Our NSEP guides our Wellness Days which normally happen on Saturdays at 6-week intervals. During Wellness Days the team educates caregivers about correct feeding practices while children’s growth trends are screened by professionals who assess the data according to the World Health Organisation’s (WHO) Growth Standards charts. Our NSEP also designates the appropriate interventions which we may take for children at various stages on the road to healthy eating practices



Marotholi Outreach is a non-profit organisation made up of young professionals and medical doctors who are passionate about the well-being of children. Through our Nutritional Screening & Educational Program (NSEP), we aim to reduce the impact and neurodevelopmental consequences of malnutrition among children from disadvantaged communities.

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“All children deserve to grow and reach their full potential and good nutrition plays a huge role in making this a reality.”
– @_marotholi_

Marotholi’s interventions include nutritional rehabilitation administered on-site by medical professionals in the team, referrals to the local clinic in acutely ill children, as well as the provision of nutritional food packs to facilitate the nutritional rehabilitation. These food packs mainly function to guide caregivers toward healthy feeding practices for children younger than 5-years old.

In Motsoaledi (Soweto), our NSEP has helped almost 200 children since it was implemented. We wish to expand our reach to help as many children and parents as possible. In abiding with the social distancing principles put forward by the Covid-19 National Command Council, Marotholi still strives to get vulnerable South African children the help they need in the safest way possible. We will be raising funds to sponsor the purchase and delivery of nutrient-rich food packs discussed for the children of Motsoaledi township.


This is the safest way we can contribute to the well-being of others while adhering to the broad principles of social distancing as announced by our government. We look forward to working with more organisations doing this important kind of work in the future so we can continue playing our part in rallying the support we get from our clients to move south Africa forward.

To this end, we have partnered with Marotholi Outreach to dedicate a share of our income to sponsoring as many nutrient-rich food packs as we can during this pandemic. Given their success in the past three years, and their competence as a unit, we have full confidence that Marotholi Outreach will ensure that help reaches those who need it the most.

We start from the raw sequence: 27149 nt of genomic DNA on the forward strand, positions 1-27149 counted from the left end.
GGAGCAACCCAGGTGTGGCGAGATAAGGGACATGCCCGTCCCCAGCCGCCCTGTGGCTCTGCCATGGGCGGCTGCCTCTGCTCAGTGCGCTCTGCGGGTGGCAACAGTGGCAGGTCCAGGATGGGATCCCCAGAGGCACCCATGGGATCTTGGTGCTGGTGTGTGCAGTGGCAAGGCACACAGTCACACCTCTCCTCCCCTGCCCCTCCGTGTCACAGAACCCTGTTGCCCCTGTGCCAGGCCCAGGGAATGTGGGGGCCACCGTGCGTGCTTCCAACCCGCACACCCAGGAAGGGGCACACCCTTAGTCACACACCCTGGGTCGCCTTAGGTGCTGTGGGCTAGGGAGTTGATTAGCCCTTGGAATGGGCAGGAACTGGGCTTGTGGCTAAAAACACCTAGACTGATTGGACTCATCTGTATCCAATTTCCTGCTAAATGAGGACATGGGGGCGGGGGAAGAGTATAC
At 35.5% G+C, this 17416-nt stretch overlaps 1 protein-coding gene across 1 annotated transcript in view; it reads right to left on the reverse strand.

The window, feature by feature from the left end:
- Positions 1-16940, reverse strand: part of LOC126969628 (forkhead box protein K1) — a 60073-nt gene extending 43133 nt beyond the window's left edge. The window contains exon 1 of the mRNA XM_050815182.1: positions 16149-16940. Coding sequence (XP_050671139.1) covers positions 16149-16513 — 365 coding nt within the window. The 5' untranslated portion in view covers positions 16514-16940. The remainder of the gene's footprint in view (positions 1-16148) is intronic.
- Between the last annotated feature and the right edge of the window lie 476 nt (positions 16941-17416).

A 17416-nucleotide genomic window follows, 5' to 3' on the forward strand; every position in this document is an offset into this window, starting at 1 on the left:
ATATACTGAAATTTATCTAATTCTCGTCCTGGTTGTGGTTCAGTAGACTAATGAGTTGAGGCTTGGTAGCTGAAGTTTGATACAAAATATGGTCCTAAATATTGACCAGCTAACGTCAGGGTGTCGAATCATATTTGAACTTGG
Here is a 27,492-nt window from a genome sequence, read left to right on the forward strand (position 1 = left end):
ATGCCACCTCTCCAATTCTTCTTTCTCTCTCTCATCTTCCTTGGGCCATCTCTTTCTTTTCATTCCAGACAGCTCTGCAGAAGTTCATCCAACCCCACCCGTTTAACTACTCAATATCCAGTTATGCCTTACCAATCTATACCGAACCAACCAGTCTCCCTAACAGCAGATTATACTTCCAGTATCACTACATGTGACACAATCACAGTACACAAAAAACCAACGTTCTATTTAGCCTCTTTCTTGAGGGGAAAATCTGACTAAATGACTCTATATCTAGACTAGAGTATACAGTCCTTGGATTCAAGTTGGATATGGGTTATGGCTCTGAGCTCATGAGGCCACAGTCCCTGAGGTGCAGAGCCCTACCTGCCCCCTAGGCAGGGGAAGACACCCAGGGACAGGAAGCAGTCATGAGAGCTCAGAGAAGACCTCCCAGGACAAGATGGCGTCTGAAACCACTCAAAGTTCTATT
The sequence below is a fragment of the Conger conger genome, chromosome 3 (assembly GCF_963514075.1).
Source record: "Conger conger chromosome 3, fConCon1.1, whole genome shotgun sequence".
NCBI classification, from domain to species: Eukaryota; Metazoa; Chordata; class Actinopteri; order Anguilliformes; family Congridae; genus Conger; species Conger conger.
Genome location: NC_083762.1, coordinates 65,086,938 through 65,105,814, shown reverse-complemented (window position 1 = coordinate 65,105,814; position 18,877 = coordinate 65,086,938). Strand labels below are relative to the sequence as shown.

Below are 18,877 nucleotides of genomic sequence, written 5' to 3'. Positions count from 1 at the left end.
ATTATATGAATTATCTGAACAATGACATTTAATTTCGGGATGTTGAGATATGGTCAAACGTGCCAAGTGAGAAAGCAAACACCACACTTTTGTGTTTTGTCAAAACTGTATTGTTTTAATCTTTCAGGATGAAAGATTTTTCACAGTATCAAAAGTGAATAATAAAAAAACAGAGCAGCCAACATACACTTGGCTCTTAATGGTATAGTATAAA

Through our virtual briefing system, Republicans have stepped up to do our part in helping to stop the spread of the highly contagious Covid-19. The gravity of this current pandemic has opened our hearts to the challenges faced by victims of other health concerns.


We look forward to contributing our share to the well-being of historically disadvantaged South African communities during these distressing times. Because we know that solutions work best when directed by professionals, we want to partner with organisations that know how best to help people in need. 

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“Do what you can with what you have.”
– Keketso Mopeli-Tshehla (Marotholi Outreach Founder)

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On 31 December 2019, the World Health Organization (WHO) reported a cluster of pneumonia cases in Wuhan City, China. ‘Severe Acute Respiratory Syndrome Coronavirus 2’ (SARS-CoV-2) was confirmed as the causative agent of what we now know as ‘Coronavirus Disease 2019’ (COVID-19). Since then, the virus has spread to more than 100 countries, including South Africa.


While the first cases probably involved exposure to an animal source, the virus now seems to be spreading from person-to-person. The spread of the disease is thought to happen mainly via respiratory droplets produced when an infected person coughs or sneezes, similar to how influenza and other respiratory pathogens spread. Thus far, the majority of cases have occurred in people with close physical contact to cases and healthcare workers caring for patients with COVID-19.

Human Coronaviruses are common throughout the world. There are many different coronaviruses identified in animals but only a small number of these can cause disease in humans.

On 7 January 2020, ‘Severe Acute Respiratory Syndrome Coronavirus 2’ (SARS-CoV-2) was confirmed as the causative agent of ‘Coronavirus Disease 2019’ or COVID-19. The majority of the case-patients initially identified were dealers and vendors at a seafood, poultry and live wildlife market in China. Since then, the virus has spread to more than 100 countries, including South Africa.

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Learn more to Be READY for #COVID19:


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